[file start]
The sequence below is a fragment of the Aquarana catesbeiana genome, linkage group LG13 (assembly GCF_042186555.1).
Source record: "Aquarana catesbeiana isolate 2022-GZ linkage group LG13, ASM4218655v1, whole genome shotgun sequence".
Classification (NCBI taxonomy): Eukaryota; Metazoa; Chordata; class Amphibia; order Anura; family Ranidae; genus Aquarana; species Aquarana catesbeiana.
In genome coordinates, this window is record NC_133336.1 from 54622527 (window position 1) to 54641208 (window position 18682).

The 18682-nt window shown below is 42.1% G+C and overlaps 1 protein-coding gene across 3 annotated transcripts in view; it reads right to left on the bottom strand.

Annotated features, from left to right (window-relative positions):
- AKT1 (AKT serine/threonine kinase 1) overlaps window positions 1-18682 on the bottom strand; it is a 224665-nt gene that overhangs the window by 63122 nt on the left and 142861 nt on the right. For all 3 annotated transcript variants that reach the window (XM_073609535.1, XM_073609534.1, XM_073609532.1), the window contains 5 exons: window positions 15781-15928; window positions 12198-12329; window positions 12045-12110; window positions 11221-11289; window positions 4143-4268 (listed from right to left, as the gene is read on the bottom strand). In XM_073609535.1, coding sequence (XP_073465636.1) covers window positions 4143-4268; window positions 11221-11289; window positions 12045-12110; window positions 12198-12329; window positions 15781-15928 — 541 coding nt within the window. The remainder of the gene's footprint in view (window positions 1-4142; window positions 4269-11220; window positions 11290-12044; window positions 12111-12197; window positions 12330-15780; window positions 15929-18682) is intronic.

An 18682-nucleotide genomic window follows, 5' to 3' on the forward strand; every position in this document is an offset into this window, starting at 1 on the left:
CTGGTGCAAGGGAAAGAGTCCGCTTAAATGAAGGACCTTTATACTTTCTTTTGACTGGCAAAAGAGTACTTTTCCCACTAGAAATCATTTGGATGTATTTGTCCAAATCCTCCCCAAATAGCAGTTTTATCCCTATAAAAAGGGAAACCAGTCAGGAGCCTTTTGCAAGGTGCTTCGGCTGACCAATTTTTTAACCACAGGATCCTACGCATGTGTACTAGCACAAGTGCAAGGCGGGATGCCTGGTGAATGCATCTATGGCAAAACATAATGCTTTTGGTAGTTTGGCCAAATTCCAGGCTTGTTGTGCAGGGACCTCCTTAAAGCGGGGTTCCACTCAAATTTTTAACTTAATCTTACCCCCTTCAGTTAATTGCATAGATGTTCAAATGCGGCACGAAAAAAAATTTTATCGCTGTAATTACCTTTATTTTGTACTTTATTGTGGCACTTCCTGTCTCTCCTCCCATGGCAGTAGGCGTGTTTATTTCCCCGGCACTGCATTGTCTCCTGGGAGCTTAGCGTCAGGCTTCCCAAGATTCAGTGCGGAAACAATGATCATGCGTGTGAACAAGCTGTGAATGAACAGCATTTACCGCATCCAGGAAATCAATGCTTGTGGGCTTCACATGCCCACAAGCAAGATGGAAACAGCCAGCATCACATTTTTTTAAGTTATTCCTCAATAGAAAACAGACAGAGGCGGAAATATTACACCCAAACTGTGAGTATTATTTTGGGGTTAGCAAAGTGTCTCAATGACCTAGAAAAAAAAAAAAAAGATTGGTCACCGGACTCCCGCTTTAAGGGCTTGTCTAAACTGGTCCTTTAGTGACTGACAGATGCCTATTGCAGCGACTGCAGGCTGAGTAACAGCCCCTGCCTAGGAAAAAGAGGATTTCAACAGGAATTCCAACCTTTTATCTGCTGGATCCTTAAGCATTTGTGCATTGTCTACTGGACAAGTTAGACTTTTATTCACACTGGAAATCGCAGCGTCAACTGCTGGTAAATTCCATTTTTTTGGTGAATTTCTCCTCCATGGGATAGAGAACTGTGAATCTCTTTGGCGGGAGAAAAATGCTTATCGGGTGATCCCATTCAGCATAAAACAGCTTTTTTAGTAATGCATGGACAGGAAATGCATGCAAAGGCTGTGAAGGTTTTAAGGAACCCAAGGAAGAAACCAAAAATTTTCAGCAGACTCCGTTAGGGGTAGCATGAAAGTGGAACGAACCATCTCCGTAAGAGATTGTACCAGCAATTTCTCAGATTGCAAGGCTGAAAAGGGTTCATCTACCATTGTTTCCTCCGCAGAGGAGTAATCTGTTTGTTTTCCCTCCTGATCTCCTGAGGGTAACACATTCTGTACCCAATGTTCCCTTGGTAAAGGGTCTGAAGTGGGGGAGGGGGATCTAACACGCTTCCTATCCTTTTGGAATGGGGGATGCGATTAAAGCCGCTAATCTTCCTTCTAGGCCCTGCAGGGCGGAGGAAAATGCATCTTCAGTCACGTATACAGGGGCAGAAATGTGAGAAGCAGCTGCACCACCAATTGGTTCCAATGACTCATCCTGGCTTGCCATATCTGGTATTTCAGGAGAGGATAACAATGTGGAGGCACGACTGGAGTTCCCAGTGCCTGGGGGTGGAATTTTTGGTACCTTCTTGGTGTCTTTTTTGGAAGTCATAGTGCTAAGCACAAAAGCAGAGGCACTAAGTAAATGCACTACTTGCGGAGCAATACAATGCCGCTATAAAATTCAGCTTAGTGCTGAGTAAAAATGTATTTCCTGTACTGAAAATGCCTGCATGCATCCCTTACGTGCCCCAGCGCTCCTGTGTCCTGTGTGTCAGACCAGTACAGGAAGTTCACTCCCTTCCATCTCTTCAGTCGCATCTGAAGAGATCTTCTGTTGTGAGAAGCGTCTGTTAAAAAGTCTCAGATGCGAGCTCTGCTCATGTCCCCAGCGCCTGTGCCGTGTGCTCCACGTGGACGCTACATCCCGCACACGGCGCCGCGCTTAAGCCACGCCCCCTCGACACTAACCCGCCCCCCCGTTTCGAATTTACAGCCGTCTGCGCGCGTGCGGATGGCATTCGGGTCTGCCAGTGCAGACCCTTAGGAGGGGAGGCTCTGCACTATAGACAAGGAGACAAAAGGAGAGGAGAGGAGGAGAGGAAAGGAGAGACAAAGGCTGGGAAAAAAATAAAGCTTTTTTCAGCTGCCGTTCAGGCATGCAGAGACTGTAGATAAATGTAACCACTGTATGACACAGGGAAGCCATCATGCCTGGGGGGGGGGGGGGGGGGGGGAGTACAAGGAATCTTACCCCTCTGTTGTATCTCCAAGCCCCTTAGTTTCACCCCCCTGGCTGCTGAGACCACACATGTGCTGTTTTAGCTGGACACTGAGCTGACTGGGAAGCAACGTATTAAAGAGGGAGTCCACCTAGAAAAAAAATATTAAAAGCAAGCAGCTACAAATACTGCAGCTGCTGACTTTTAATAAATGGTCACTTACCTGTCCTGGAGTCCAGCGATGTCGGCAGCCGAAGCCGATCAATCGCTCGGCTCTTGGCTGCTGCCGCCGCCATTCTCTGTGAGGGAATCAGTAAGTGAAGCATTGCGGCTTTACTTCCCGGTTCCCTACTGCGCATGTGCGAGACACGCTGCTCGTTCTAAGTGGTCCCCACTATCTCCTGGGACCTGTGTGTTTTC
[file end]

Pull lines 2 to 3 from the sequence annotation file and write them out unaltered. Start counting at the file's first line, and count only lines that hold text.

Source record: "Aquarana catesbeiana isolate 2022-GZ linkage group LG13, ASM4218655v1, whole genome shotgun sequence".
Classification (NCBI taxonomy): Eukaryota; Metazoa; Chordata; class Amphibia; order Anura; family Ranidae; genus Aquarana; species Aquarana catesbeiana.